This year has already provided the legal world with a number of labor decisions and developments to consider, and it doesn’t seem that this trend is likely to slow down any time soon. From the National Labor Relation Board’s decision to allow student athletes to unionize at Northwestern University to allegations of wage fixing at some of the largest technology companies in the world, labor and employment law has seen no shortage of shake ups. Here we bring you voices from legal professionals with boots on the ground, to get their take on up-and-coming issues that are likely to impact the law of the workplace going forward.
Ex-employees with benefits
“A terminated employee who was fired for stealing and files a claim for benefits under the 401(k) plan still has to be paid his or her benefits. Employers should not try to hold the employee’s retirement benefits hostage to other claims the company may have against the employee. It generally isn’t permitted and can result in a lot of trouble for the employer, the plan and the plan fiduciaries. There may be some exceptions, but they are limited.”
—Bruce Ashton, employee benefits attorney (Los Angeles), Drinker Biddle & Reath LLP
“We think the California Supreme Court’s decision in Duran v. U.S. Bank National Association is the right outcome based on the facts and law applicable to this case. The Court’s holding reinforces the critical importance of manageability and correctly instructs trial courts to carefully consider whether a fair and reasonable trial plan can be crafted before certifying a class, and that individualized defenses and due process considerations must be included in this analysis.”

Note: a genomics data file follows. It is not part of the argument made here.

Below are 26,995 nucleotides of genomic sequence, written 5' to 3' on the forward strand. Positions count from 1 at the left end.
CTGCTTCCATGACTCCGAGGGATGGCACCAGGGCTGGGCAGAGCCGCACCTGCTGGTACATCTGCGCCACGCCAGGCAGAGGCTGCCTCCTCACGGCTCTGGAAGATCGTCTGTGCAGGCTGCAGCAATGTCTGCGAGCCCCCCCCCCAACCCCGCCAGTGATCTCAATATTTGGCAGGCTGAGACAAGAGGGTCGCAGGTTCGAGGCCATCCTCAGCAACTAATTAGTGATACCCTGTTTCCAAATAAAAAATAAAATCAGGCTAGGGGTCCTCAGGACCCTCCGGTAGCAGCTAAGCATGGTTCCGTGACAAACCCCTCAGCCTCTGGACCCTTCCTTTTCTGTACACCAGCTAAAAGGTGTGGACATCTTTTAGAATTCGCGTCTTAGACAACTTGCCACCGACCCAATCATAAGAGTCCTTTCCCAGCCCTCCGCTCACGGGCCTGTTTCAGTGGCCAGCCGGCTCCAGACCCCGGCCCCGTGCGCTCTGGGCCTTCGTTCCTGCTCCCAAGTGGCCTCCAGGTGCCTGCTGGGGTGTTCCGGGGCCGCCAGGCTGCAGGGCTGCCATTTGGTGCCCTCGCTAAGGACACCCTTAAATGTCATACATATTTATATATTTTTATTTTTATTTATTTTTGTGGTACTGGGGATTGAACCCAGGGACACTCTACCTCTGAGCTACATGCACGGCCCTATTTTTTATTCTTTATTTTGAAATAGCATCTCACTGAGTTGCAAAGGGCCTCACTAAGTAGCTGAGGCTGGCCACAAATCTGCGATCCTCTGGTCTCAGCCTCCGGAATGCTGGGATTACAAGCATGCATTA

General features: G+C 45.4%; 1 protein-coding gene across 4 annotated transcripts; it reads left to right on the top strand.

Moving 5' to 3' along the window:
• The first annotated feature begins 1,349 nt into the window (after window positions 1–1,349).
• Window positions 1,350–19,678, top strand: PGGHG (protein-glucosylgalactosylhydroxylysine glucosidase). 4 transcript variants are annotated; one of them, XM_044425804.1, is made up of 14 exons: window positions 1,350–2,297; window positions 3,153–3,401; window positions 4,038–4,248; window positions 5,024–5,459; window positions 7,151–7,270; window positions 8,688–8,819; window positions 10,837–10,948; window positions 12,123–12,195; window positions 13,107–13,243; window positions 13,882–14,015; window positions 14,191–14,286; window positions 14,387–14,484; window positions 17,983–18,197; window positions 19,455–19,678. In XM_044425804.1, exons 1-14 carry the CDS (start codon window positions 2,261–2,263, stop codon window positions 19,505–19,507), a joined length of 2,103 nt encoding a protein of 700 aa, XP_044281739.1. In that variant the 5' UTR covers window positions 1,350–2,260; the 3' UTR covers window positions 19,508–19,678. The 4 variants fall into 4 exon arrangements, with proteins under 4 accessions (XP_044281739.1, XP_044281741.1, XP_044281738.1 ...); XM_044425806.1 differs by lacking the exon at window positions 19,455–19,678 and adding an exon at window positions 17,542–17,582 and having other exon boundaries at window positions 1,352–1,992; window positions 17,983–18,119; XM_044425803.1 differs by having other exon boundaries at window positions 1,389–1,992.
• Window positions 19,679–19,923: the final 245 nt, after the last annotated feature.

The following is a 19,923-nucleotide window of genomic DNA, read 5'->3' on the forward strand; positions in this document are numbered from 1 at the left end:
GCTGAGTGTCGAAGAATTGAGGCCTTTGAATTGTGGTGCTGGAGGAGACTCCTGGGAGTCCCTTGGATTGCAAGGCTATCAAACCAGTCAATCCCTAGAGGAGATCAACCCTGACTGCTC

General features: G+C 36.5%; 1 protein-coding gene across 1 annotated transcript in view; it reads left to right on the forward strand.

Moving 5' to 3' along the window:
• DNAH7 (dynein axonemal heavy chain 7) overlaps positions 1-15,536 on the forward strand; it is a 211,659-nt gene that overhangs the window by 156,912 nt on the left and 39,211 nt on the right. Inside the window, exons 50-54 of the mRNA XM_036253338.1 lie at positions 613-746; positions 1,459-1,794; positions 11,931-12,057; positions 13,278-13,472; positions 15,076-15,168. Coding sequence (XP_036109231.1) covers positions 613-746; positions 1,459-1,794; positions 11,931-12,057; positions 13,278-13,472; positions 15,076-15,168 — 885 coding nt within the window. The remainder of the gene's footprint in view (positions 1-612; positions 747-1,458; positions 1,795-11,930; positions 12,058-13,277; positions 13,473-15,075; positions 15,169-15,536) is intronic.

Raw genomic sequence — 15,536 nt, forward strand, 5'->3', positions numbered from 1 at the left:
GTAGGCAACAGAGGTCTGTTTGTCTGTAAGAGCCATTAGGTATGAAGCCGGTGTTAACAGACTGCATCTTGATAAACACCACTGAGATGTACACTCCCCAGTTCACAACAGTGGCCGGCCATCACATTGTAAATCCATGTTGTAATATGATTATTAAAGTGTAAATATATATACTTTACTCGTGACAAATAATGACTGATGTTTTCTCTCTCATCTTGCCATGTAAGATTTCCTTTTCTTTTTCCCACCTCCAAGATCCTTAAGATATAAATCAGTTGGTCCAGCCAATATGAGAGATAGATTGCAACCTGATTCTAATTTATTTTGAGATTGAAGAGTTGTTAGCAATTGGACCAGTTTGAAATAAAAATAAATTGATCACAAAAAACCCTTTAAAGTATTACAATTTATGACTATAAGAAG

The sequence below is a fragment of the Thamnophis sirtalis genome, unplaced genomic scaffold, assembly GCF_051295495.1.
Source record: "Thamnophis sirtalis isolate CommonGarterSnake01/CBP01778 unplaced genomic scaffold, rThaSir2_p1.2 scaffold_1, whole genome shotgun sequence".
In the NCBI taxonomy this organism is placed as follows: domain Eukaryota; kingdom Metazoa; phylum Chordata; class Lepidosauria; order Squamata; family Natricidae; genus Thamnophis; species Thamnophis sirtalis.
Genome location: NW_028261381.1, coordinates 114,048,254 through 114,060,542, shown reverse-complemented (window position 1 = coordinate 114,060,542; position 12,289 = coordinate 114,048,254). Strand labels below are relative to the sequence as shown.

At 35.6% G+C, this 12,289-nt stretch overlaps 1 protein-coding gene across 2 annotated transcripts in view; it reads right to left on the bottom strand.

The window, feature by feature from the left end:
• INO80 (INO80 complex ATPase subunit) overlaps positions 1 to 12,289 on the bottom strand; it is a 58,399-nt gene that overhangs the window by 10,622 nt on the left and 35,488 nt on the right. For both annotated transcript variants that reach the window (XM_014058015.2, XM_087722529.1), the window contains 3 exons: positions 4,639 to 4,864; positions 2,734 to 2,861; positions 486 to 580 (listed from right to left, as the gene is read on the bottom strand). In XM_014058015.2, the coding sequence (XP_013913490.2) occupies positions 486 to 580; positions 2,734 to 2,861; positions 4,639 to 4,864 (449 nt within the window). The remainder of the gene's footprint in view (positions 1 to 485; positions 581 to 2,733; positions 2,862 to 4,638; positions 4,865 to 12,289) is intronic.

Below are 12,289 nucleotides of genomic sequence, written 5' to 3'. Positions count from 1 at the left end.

—Tim Freudenberger, founding partner and chair (Orange County, Calif.), Carothers DiSante & Freudenberger LLP
OFCCP submits proposal for compensation data tool
“Keeping pay equity at the forefront of the Obama Administration’s civil rights agenda, Office of Federal Contract Compliance Programs (OFCCP) on May 5 submitted its proposed compensation data collection tool to the Office of Management and Budget (OMB) for review. The new rule will require federal contractors to submit to OFCCP employee compensation data, including race and gender, outside of a compliance review or charge of discrimination, giving OFCCP another vehicle for investigating pay disparities. If approved, the rule will be published for public comment. Stay tuned.”
—K. Joy Chin, Shareholder (Long Island), Jackson Lewis P.C.
‘Ban the box’ gains momentum
“With criminal background checks continuing to be among the Equal Employment Opportunity Commission’s (EEOC) top priorities, a number of states and local jurisdictions have banned the box—meaning that they will no longer ask applicants about prior criminal records. This is consistent with the EEOC’s earlier guidance where it advised against a one-size-fits-all policy with respect to criminal records. According to the EEOC, an employer should develop a ‘targeted’ screening procedure that considers the nature of the crime, how long ago the crime occurred and the nature of the job applied for. Employers that engage in this analysis are more likely to successfully meet the business necessity defense and avoid the EEOC’s wrath.”
—David B. Ritter, partner (Chicago), Barnes & Thornburg LLP
“Now that the H-1B visa quota has been met and the opportunities for filing new H-1B visa applications are gone, employers need to review whether other options exist for specialized professionals and temporary workers. The E visa for international treaty traders and investors is often overlooked as is the possibility of the O-1 visa for highly regarded professionals and executives in the business world or in the sciences. In certain instances the J1 cultural exchange visas may also be appropriate.”
—Frida P. Glucoft, Partner (Los Angeles), Mitchell Silberberg & Knupp LLP